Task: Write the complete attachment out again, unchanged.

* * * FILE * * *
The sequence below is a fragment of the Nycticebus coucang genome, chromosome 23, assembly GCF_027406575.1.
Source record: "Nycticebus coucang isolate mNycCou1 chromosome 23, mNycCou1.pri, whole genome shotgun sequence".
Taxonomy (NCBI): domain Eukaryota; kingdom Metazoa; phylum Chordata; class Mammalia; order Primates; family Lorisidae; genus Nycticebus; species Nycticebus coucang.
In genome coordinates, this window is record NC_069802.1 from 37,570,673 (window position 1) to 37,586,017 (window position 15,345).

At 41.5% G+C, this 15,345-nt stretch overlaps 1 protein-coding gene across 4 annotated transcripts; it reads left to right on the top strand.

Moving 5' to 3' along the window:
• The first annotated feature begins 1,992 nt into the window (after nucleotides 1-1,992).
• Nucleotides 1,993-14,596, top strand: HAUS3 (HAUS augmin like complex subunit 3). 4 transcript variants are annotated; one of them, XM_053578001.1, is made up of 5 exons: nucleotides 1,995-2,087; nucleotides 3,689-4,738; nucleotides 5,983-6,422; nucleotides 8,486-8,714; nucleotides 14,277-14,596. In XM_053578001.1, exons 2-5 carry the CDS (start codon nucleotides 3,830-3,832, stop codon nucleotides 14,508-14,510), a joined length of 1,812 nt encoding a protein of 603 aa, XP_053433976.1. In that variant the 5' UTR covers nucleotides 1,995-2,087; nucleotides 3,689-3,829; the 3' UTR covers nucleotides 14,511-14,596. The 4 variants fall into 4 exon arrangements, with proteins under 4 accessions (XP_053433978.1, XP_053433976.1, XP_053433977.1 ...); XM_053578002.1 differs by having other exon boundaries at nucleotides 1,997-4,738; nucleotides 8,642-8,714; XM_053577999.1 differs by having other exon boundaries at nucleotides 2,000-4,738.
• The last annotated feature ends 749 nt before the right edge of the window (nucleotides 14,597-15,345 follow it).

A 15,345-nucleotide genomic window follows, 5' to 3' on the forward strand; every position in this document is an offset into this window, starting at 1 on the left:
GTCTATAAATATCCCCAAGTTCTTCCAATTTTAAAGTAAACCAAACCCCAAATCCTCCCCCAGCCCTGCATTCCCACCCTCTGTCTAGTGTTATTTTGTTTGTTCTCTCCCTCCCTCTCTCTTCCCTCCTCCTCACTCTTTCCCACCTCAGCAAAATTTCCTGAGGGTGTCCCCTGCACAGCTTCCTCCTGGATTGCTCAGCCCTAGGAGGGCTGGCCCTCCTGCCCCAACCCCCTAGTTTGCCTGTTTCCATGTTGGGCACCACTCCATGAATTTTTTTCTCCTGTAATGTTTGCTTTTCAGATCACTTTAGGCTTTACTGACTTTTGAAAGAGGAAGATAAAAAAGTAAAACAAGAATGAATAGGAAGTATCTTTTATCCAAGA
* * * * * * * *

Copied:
The sequence below is a fragment of the Nycticebus coucang genome, chromosome 23, assembly GCF_027406575.1.
Source record: "Nycticebus coucang isolate mNycCou1 chromosome 23, mNycCou1.pri, whole genome shotgun sequence".
Taxonomy (NCBI): domain Eukaryota; kingdom Metazoa; phylum Chordata; class Mammalia; order Primates; family Lorisidae; genus Nycticebus; species Nycticebus coucang.
In genome coordinates, this window is record NC_069802.1 from 37,570,673 (window position 1) to 37,586,017 (window position 15,345).

At 41.5% G+C, this 15,345-nt stretch overlaps 1 protein-coding gene across 4 annotated transcripts; it reads left to right on the top strand.

Moving 5' to 3' along the window:
• The first annotated feature begins 1,992 nt into the window (after nucleotides 1-1,992).
• Nucleotides 1,993-14,596, top strand: HAUS3 (HAUS augmin like complex subunit 3). 4 transcript variants are annotated; one of them, XM_053578001.1, is made up of 5 exons: nucleotides 1,995-2,087; nucleotides 3,689-4,738; nucleotides 5,983-6,422; nucleotides 8,486-8,714; nucleotides 14,277-14,596. In XM_053578001.1, exons 2-5 carry the CDS (start codon nucleotides 3,830-3,832, stop codon nucleotides 14,508-14,510), a joined length of 1,812 nt encoding a protein of 603 aa, XP_053433976.1. In that variant the 5' UTR covers nucleotides 1,995-2,087; nucleotides 3,689-3,829; the 3' UTR covers nucleotides 14,511-14,596. The 4 variants fall into 4 exon arrangements, with proteins under 4 accessions (XP_053433978.1, XP_053433976.1, XP_053433977.1 ...); XM_053578002.1 differs by having other exon boundaries at nucleotides 1,997-4,738; nucleotides 8,642-8,714; XM_053577999.1 differs by having other exon boundaries at nucleotides 2,000-4,738.
• The last annotated feature ends 749 nt before the right edge of the window (nucleotides 14,597-15,345 follow it).

A 15,345-nucleotide genomic window follows, 5' to 3' on the forward strand; every position in this document is an offset into this window, starting at 1 on the left:
GTCTATAAATATCCCCAAGTTCTTCCAATTTTAAAGTAAACCAAACCCCAAATCCTCCCCCAGCCCTGCATTCCCACCCTCTGTCTAGTGTTATTTTGTTTGTTCTCTCCCTCCCTCTCTCTTCCCTCCTCCTCACTCTTTCCCACCTCAGCAAAATTTCCTGAGGGTGTCCCCTGCACAGCTTCCTCCTGGATTGCTCAGCCCTAGGAGGGCTGGCCCTCCTGCCCCAACCCCCTAGTTTGCCTGTTTCCATGTTGGGCACCACTCCATGAATTTTTTTCTCCTGTAATGTTTGCTTTTCAGATCACTTTAGGCTTTACTGACTTTTGAAAGAGGAAGATAAAAAAGTAAAACAAGAATGAATAGGAAGTATCTTTTATCCAAGA